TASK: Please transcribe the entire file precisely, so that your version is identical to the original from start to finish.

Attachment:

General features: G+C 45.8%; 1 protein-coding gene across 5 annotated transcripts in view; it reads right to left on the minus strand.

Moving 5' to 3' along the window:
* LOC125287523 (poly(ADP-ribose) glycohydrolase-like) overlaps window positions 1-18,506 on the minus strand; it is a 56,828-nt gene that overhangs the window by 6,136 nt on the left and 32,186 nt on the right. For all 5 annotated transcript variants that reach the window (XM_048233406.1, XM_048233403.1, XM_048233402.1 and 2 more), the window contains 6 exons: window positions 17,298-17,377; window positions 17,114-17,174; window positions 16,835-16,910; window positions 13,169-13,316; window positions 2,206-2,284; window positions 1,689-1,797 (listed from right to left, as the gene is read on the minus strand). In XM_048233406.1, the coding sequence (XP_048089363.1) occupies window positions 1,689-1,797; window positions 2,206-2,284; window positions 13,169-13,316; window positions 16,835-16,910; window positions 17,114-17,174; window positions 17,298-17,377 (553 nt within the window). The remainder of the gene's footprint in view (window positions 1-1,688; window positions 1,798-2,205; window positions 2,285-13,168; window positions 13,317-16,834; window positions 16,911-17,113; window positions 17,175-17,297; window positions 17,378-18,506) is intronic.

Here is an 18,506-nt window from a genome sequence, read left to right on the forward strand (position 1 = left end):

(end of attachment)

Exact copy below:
General features: G+C 45.8%; 1 protein-coding gene across 5 annotated transcripts in view; it reads right to left on the minus strand.

Moving 5' to 3' along the window:
* LOC125287523 (poly(ADP-ribose) glycohydrolase-like) overlaps window positions 1-18,506 on the minus strand; it is a 56,828-nt gene that overhangs the window by 6,136 nt on the left and 32,186 nt on the right. For all 5 annotated transcript variants that reach the window (XM_048233406.1, XM_048233403.1, XM_048233402.1 and 2 more), the window contains 6 exons: window positions 17,298-17,377; window positions 17,114-17,174; window positions 16,835-16,910; window positions 13,169-13,316; window positions 2,206-2,284; window positions 1,689-1,797 (listed from right to left, as the gene is read on the minus strand). In XM_048233406.1, the coding sequence (XP_048089363.1) occupies window positions 1,689-1,797; window positions 2,206-2,284; window positions 13,169-13,316; window positions 16,835-16,910; window positions 17,114-17,174; window positions 17,298-17,377 (553 nt within the window). The remainder of the gene's footprint in view (window positions 1-1,688; window positions 1,798-2,205; window positions 2,285-13,168; window positions 13,317-16,834; window positions 16,911-17,113; window positions 17,175-17,297; window positions 17,378-18,506) is intronic.

Here is an 18,506-nt window from a genome sequence, read left to right on the forward strand (position 1 = left end):